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Maximize Keyboard


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									Maximize Keyboard, Minimize Mouse (And Some
Keyboard Shortcuts)
One of the most useful productivity enhancements I've implemented in
the last year has been a shift to use the keyboard as much as
possible, and the mouse as little as possible. You might think,
"Really? How does that provide a significant productivity
enhancement?" Well, how long do you think you spend moving your
right/left hand from the keyboard to the mouse each time you switch
between them? Maybe a second? That's not very long, what's the big
deal? It's only a big deal because you do it so many times. If you do
that switch on average about once per minute for an eight-hour work
day, that is 60 * 8 = 480 seconds = 8 minutes wasted just going back
and forth. That is 40 minutes each week, and 40 * 48 weeks = 1920
minutes = 32 hours each year! I know this sounds kind of ridiculous
initially, but if you make a concerted effort to use the keyboard more,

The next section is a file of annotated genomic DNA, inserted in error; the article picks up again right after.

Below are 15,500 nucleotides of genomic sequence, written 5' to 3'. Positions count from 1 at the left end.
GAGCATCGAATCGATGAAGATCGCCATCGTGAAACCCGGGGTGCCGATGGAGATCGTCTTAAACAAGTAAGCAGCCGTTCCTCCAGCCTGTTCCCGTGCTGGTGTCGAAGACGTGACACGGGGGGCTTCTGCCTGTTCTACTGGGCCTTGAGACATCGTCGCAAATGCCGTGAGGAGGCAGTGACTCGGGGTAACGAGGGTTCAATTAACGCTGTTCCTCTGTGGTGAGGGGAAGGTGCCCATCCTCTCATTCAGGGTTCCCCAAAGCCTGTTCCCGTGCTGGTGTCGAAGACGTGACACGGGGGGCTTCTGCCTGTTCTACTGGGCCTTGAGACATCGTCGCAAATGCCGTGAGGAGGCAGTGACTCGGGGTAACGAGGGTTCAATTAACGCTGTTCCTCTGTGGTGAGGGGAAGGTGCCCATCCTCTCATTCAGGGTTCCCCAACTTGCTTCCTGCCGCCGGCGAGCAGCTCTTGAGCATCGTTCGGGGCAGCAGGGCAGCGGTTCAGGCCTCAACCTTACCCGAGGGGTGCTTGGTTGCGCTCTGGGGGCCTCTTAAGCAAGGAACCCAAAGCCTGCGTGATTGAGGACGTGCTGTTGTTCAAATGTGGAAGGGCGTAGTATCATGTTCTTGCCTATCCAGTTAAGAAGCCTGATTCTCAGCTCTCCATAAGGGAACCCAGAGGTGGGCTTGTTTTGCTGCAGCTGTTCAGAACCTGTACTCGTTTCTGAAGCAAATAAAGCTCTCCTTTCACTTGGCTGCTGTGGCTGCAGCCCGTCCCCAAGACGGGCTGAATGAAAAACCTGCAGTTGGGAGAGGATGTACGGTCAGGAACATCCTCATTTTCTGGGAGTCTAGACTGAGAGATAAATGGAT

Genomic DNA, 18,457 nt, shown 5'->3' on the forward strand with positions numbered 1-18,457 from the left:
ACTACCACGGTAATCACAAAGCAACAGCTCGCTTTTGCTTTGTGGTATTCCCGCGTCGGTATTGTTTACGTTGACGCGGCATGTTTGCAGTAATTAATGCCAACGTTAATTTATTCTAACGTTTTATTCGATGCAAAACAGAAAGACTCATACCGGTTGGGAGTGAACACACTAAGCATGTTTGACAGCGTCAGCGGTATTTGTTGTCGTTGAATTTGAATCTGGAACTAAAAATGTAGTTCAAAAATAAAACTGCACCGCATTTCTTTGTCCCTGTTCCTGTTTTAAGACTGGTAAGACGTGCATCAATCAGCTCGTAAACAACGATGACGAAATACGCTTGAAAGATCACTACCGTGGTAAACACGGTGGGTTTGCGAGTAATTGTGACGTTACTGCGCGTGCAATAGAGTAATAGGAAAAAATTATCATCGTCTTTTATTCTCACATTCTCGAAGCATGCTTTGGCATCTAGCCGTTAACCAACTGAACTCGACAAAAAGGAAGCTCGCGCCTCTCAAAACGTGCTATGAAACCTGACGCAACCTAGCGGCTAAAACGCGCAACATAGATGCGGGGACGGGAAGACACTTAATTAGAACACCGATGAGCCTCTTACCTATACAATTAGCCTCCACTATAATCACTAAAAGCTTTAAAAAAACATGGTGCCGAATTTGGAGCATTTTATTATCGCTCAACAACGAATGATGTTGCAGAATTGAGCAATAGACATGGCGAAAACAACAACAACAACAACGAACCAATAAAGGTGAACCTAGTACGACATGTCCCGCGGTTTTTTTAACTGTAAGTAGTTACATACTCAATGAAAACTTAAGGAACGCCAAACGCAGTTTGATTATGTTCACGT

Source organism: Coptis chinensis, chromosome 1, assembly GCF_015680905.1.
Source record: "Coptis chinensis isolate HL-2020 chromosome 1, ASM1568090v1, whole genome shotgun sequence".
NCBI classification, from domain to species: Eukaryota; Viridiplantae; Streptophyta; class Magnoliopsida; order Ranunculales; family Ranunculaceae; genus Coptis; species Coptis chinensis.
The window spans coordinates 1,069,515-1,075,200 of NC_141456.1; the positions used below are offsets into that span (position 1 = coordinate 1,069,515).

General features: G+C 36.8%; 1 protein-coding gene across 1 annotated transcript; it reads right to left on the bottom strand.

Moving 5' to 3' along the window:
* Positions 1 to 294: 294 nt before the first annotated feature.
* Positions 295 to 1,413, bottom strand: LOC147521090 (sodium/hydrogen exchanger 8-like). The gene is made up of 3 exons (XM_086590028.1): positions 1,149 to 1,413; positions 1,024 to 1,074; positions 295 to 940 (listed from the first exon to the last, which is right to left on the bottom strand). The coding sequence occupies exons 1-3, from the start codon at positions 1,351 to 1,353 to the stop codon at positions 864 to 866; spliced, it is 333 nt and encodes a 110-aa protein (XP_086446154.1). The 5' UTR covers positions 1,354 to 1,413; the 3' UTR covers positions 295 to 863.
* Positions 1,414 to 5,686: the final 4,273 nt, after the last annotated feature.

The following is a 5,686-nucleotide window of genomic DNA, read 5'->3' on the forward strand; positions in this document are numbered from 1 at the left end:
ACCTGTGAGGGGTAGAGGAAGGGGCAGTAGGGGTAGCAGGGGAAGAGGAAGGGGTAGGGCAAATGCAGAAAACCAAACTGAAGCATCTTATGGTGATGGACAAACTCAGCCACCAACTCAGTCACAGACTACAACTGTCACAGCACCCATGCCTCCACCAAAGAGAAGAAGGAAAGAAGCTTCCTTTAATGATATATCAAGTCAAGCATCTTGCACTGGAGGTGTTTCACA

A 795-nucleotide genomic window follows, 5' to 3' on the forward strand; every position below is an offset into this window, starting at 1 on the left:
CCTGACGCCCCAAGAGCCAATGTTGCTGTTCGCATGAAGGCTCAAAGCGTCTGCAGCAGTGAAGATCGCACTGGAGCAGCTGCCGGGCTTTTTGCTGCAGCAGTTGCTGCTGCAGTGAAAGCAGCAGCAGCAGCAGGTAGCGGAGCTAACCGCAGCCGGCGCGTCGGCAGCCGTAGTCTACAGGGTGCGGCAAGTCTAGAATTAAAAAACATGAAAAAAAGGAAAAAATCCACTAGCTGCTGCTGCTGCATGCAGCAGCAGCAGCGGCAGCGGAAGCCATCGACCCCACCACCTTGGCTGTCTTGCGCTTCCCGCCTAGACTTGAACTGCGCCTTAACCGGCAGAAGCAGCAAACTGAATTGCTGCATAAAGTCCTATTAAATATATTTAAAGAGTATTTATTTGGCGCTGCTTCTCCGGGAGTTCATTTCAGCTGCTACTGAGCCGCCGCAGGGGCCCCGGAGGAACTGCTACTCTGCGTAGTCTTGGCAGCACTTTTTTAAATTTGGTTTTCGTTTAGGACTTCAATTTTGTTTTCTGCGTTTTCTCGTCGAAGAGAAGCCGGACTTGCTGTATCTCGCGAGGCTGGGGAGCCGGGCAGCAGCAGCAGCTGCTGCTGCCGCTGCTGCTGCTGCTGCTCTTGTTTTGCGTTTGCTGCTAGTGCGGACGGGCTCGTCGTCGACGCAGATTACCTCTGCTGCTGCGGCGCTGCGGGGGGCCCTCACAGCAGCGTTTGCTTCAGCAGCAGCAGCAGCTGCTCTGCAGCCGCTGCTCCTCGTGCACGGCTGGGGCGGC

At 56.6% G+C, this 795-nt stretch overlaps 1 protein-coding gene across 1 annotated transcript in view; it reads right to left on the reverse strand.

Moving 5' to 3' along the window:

you will immediately start to notice how much faster you can do things
on the computer, even over the period of just a few minutes.

It is definitely true that you can get really quick with a mouse, but you
will never match the speed of someone who knows what they are
doing with a keyboard. With a keyboard, a whole universe of shortcuts
are available to you, and in many programs you can create your own.
This includes all Microsoft Office programs, which most people use at
least a small amount each day. I have included some of my favorites
below, with an emphasis on those that I had to do some research to
figure out.

One aspect of using only the keyboard that bugged me for a while
was not having the ability to scroll through a Microsoft Word document
without also moving the cursor. This is an action you would normally
do with the middle scroll button on a mouse, or by clicking the up and
down arrows on the far right side of the window. But I found a
Microsoft macro that you can implement to do the same thing, which
happens to be a feature that most other modern text editors like
Notepad++ have. A macro is a bit of code that allows the user to
specify automated behavior. In Word 2010 and 2007, you can access
and add your Macros in the "Developer" Tab, in the "Code" section,
with the "Macros" button. That will bring up a menu, and you can
specify the name of a new macro or edit a macro you already have.
When you specify the name of a new macro and create it, it will bring
up a Visual studio type interface where you can type the macro into
the macro function (between the Sub commands). For the scroll up